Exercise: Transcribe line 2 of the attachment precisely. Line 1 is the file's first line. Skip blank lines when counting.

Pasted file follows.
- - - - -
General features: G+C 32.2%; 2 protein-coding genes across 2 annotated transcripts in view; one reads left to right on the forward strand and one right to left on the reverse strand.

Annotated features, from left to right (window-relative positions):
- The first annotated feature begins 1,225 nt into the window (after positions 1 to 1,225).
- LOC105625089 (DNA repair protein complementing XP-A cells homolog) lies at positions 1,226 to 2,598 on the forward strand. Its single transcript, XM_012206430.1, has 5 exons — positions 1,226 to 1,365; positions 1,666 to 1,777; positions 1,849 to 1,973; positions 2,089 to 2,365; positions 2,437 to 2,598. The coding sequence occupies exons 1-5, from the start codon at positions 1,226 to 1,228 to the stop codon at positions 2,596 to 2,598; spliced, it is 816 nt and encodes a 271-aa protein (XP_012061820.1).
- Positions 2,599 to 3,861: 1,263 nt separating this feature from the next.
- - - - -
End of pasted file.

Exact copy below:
Annotated features, from left to right (window-relative positions):